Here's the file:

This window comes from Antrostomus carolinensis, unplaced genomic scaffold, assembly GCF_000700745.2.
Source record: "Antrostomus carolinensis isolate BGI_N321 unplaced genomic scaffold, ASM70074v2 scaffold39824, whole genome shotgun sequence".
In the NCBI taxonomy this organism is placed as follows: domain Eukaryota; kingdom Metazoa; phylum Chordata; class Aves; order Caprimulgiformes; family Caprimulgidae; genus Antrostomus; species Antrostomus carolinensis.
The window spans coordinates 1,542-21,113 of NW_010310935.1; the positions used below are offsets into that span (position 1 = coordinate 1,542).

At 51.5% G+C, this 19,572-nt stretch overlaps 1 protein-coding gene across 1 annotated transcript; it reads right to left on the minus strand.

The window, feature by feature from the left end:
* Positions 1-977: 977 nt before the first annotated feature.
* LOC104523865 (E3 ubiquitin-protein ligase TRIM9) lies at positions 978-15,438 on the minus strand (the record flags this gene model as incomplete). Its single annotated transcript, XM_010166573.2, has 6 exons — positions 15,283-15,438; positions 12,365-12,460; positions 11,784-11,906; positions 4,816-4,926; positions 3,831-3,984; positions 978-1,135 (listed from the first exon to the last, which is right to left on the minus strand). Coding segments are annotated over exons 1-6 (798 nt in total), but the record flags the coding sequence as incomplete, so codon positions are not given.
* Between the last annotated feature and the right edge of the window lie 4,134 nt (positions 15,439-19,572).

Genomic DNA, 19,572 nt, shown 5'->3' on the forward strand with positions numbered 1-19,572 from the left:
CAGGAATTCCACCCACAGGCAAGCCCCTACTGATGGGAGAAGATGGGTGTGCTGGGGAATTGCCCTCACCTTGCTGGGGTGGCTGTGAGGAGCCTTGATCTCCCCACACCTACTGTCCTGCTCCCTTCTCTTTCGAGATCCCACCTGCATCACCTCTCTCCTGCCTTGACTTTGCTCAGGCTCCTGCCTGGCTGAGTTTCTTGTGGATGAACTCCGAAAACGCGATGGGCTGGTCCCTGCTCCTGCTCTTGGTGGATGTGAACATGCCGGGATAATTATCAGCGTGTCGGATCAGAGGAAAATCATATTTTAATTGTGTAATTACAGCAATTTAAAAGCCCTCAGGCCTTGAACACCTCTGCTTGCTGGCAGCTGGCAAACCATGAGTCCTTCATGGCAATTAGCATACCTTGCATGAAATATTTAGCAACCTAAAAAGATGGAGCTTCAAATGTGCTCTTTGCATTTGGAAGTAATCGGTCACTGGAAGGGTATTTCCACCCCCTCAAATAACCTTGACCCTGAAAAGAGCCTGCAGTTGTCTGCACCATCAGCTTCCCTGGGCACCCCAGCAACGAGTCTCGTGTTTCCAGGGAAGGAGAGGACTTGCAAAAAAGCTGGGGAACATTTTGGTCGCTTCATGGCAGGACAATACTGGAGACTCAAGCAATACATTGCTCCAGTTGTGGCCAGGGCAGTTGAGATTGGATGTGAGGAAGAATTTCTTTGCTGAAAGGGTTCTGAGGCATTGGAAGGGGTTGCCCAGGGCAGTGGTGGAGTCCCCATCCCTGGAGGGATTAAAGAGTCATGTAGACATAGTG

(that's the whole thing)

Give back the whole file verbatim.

This window comes from Antrostomus carolinensis, unplaced genomic scaffold, assembly GCF_000700745.2.
Source record: "Antrostomus carolinensis isolate BGI_N321 unplaced genomic scaffold, ASM70074v2 scaffold39824, whole genome shotgun sequence".
In the NCBI taxonomy this organism is placed as follows: domain Eukaryota; kingdom Metazoa; phylum Chordata; class Aves; order Caprimulgiformes; family Caprimulgidae; genus Antrostomus; species Antrostomus carolinensis.
The window spans coordinates 1,542-21,113 of NW_010310935.1; the positions used below are offsets into that span (position 1 = coordinate 1,542).

At 51.5% G+C, this 19,572-nt stretch overlaps 1 protein-coding gene across 1 annotated transcript; it reads right to left on the minus strand.

The window, feature by feature from the left end:
* Positions 1-977: 977 nt before the first annotated feature.
* LOC104523865 (E3 ubiquitin-protein ligase TRIM9) lies at positions 978-15,438 on the minus strand (the record flags this gene model as incomplete). Its single annotated transcript, XM_010166573.2, has 6 exons — positions 15,283-15,438; positions 12,365-12,460; positions 11,784-11,906; positions 4,816-4,926; positions 3,831-3,984; positions 978-1,135 (listed from the first exon to the last, which is right to left on the minus strand). Coding segments are annotated over exons 1-6 (798 nt in total), but the record flags the coding sequence as incomplete, so codon positions are not given.
* Between the last annotated feature and the right edge of the window lie 4,134 nt (positions 15,439-19,572).

Genomic DNA, 19,572 nt, shown 5'->3' on the forward strand with positions numbered 1-19,572 from the left:
CAGGAATTCCACCCACAGGCAAGCCCCTACTGATGGGAGAAGATGGGTGTGCTGGGGAATTGCCCTCACCTTGCTGGGGTGGCTGTGAGGAGCCTTGATCTCCCCACACCTACTGTCCTGCTCCCTTCTCTTTCGAGATCCCACCTGCATCACCTCTCTCCTGCCTTGACTTTGCTCAGGCTCCTGCCTGGCTGAGTTTCTTGTGGATGAACTCCGAAAACGCGATGGGCTGGTCCCTGCTCCTGCTCTTGGTGGATGTGAACATGCCGGGATAATTATCAGCGTGTCGGATCAGAGGAAAATCATATTTTAATTGTGTAATTACAGCAATTTAAAAGCCCTCAGGCCTTGAACACCTCTGCTTGCTGGCAGCTGGCAAACCATGAGTCCTTCATGGCAATTAGCATACCTTGCATGAAATATTTAGCAACCTAAAAAGATGGAGCTTCAAATGTGCTCTTTGCATTTGGAAGTAATCGGTCACTGGAAGGGTATTTCCACCCCCTCAAATAACCTTGACCCTGAAAAGAGCCTGCAGTTGTCTGCACCATCAGCTTCCCTGGGCACCCCAGCAACGAGTCTCGTGTTTCCAGGGAAGGAGAGGACTTGCAAAAAAGCTGGGGAACATTTTGGTCGCTTCATGGCAGGACAATACTGGAGACTCAAGCAATACATTGCTCCAGTTGTGGCCAGGGCAGTTGAGATTGGATGTGAGGAAGAATTTCTTTGCTGAAAGGGTTCTGAGGCATTGGAAGGGGTTGCCCAGGGCAGTGGTGGAGTCCCCATCCCTGGAGGGATTAAAGAGTCATGTAGACATAGTG